Various modifications or combinations of the system 10 may be made without departing from the spirit and scope of the present invention. For example, the mercury attitude switch may be eliminated by using a computational algorhythum. The discrete circuitry may be integrated into an Application Specific Integrated Circuit (ASIC). The electronic circuitry may be incorporated into the pump 52 to reduce the overall amount of space required. The various electronic connections may be multiplexed onto a fewer number of interconnections in order to reduce the overall number of electronic connections.

Referring to FIG. 7, an alternate implementation of the voltage conditioning circuit 63 is shown in context with the differential input amplifier 62 and the comparator circuit 64. A resistor 103 and a resistor 105 generally provide an offset correction for use with level sensors 22 which do not operate over a full range, which may leave a residue resistance at a full or empty setting. The voltage conditioning circuit 63 shows an alternate configuration of the transistors 130, 132, 142 and 150 as well as the addition of a transistor 131 and a capacitor 107. Transistor 142 operates as a driver for transistor 132 so as to provide a controlled current to the fuel level sensor, and thereby provide an accurate indication of fuel level to transistor 131. Amplifier 62 is a differential amplifier to immunize the fuel level sender signal against the effects of a noisy ground. Circuit 64 operates as a buffer, with capacitor 124 functioning as an integrator. The LEVEL DET signal to microprocessor 160 (FIG. 4) is a square wave signal having a frequency that is a function of fuel level. The return RAMP DRV signal from microprocessor 160 provides a constant current source for capacitor 124. The signal LEVEL RD is fed to microprocessor 160.

FIG. 8 illustrates another modified circuit in accordance with the invention, in which the GAGE signal is fed through an a/d converter 500 to a microprocessor 160a. In general, microprocessor 160a cooperates with EEROM 162 to perform the functions previously described. Various sensor and control signals are provided to a parallel output port 502 and a serial output port 504 for calibration, testing and monitoring purposes. The circuit of FIG. 8 has the advantage as compared with the circuits previously described of requiring fewer individual components, with a major portion of the control logic being performed in microprocessor 160a.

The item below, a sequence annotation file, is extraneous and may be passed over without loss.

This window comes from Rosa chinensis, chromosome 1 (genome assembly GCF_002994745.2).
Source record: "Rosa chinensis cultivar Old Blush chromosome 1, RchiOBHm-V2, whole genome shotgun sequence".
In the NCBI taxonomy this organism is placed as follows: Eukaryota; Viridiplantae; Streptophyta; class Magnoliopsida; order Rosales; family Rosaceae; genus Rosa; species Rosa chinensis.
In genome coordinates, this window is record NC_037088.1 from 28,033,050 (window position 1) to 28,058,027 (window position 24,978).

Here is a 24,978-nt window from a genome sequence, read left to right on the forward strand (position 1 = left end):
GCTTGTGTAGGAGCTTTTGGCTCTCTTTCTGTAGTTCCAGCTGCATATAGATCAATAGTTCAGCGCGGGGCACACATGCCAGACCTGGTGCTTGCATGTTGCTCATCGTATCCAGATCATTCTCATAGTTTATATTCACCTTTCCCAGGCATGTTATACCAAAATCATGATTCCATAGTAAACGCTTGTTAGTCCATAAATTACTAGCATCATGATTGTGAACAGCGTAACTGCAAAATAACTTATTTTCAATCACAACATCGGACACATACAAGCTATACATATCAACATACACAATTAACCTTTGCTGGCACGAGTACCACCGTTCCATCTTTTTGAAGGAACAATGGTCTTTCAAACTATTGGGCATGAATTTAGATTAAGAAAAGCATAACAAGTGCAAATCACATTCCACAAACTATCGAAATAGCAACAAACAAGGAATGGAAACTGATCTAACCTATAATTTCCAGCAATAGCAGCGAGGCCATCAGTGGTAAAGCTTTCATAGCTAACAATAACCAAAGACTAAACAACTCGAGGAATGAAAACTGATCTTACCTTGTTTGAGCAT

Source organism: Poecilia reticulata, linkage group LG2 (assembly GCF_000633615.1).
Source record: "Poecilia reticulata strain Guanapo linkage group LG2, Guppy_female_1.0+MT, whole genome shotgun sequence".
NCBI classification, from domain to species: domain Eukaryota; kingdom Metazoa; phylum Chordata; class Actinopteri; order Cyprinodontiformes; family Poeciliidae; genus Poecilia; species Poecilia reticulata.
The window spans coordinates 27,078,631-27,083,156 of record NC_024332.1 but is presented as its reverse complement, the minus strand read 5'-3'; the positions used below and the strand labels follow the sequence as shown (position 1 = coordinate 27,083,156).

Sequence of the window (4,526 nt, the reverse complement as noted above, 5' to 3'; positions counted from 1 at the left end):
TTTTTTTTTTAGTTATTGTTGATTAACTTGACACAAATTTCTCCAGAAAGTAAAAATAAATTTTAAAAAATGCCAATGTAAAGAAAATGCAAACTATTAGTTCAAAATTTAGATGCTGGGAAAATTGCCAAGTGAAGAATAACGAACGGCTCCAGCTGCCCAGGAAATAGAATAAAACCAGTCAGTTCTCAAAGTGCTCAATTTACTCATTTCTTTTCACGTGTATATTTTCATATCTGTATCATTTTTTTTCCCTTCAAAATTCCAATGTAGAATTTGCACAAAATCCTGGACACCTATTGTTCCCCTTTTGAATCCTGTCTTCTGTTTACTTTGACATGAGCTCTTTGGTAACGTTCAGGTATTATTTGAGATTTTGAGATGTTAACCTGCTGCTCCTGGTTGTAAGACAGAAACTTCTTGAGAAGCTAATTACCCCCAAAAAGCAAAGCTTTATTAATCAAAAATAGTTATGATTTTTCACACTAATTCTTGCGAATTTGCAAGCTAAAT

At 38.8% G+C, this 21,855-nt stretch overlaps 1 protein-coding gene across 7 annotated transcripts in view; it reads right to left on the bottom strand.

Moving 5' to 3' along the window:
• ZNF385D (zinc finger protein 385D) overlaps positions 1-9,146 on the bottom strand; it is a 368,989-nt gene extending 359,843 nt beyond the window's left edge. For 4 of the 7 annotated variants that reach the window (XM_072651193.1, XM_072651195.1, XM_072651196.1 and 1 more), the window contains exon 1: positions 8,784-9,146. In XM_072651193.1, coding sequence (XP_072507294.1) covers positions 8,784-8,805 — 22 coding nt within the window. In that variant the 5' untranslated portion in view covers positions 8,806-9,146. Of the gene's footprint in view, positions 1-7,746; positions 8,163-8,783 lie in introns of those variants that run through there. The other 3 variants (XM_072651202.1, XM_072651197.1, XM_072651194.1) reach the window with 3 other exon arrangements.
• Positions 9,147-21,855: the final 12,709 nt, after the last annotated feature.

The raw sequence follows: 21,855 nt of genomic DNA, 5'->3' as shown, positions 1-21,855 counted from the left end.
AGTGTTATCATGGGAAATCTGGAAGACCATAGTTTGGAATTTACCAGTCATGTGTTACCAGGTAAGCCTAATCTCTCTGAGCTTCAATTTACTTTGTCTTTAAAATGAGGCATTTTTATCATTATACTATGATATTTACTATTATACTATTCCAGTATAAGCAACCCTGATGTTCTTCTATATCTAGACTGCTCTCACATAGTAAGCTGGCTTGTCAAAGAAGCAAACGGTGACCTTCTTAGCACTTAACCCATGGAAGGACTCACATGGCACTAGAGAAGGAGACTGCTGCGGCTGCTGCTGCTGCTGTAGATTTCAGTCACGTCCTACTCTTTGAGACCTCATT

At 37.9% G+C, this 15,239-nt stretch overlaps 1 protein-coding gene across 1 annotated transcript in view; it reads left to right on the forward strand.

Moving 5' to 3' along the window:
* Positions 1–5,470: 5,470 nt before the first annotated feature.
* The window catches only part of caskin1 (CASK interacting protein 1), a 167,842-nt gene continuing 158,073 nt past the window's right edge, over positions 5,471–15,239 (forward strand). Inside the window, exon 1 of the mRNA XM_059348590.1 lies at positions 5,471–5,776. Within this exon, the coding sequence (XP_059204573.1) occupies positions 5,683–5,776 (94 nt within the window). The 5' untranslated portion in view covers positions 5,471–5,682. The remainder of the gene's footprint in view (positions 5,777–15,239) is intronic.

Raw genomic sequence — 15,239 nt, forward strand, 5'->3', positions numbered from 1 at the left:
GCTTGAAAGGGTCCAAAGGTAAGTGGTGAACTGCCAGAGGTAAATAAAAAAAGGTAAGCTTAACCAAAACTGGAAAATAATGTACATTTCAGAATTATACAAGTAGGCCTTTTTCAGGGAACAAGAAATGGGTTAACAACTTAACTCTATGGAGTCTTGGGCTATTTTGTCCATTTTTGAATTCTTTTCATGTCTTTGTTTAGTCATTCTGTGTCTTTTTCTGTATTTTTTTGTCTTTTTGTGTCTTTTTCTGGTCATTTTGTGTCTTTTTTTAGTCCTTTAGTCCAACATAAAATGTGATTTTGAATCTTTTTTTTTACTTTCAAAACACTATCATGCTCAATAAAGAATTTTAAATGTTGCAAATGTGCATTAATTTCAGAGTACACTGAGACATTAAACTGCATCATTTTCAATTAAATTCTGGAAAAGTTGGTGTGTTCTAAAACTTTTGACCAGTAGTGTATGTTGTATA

FIG. 9 illustrates another modified control circuit, in which the microprocessor 160b includes all necessary level sensing and control functions. Microprocessor 160b includes an a/d converter and multiplexer for receiving the input GAGE and SENDER signals. In both FIGS. 8 and 9, the actual battery voltage is compared to the sender output by utilizing the battery voltage (scaled down) as the reference to the a/d converter, thus creating a ratio-metric measurement. This improves the resolution of the measurement compared to the technique of utilizing a small-valued current-derived voltage measurement. The scaled down battery voltage used as a reference is also used to measure the actual battery voltage when the internal a/d reference is employed. The battery voltage measurement is also used to define an out-of-tolerance battery condition.

In the embodiments thus far described, it is assumed that each signal pulse to dosing pump 52 results in addition of a dosing quantity of fixed and predetermined amount. In other words, in each case, the desired dosing amount is first calculated based upon a change in fuel level from fuel level sender 22, and the fixed displacement pump is activated for a number of strokes corresponding to the amount of additive to be added to the fuel. If for some reason the additive pump does not respond fully, or at all, to any of the stroke pulses, the quantity of additive added to the fuel will be correspondingly incorrect. FIGS. 9 and 10 illustrate two techniques for addressing this problem.

In FIG. 9, a linear Hall sensor 506 is operatively coupled to the armature 508 of solenoid 52a for sensing movement of the armature responsive to a control pulse applied to the stator coil 510. Sensor 506 is connected to microprocessor 160b, which monitors the output of the sensor during a pump operating cycle to measure the stroke of the pump armature, and thereby compute the quantity of additive actually added to the fuel system. Additionally or alternatively, a check valve 512 (FIG. 10) may be added to the pump manifold and biased to a closed position by a coil spring 514. When pump armature 508 is energized, valve element 512 is lifted off of its seat against the force of spring 514 in response to a pressure increase only when fluid is present in the pump cavity. Such movement only responds to the pump armature (piston) and also indicates fluid flow. This signal can also be used to detect depletion of the fluid supply. Valve element 512 may be connected to suitable electrical contacts as shown so as to provide a signal to microprocessor 160b indicative of opening of the contacts, and thereby indicating operation of pump armature 508. This alternative senses operation of the pump during a stroke cycle, but does not directly measure the quantity of additive actually added by the fixed displacement pump, as does the Hall sensor embodiment of FIG. 9.

While the invention has been particularly shown and described with reference to the presently preferred embodiments thereof, it will be understood by those skilled in the art that various changes in form and details may be made without departing from the spirit and scope of the invention.

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Classifications
U.S. Classification44/629, 123/1.00A, 44/639, 44/903
International ClassificationF02D19/12, F02B51/00, B60K15/00, F02M25/00
Cooperative ClassificationY10S44/903, F02M25/00, B60K2015/03348, Y02T10/121, B60K15/00, F02B51/00, F02D19/12
European ClassificationF02D19/12, F02M25/00, F02B51/00, B60K15/00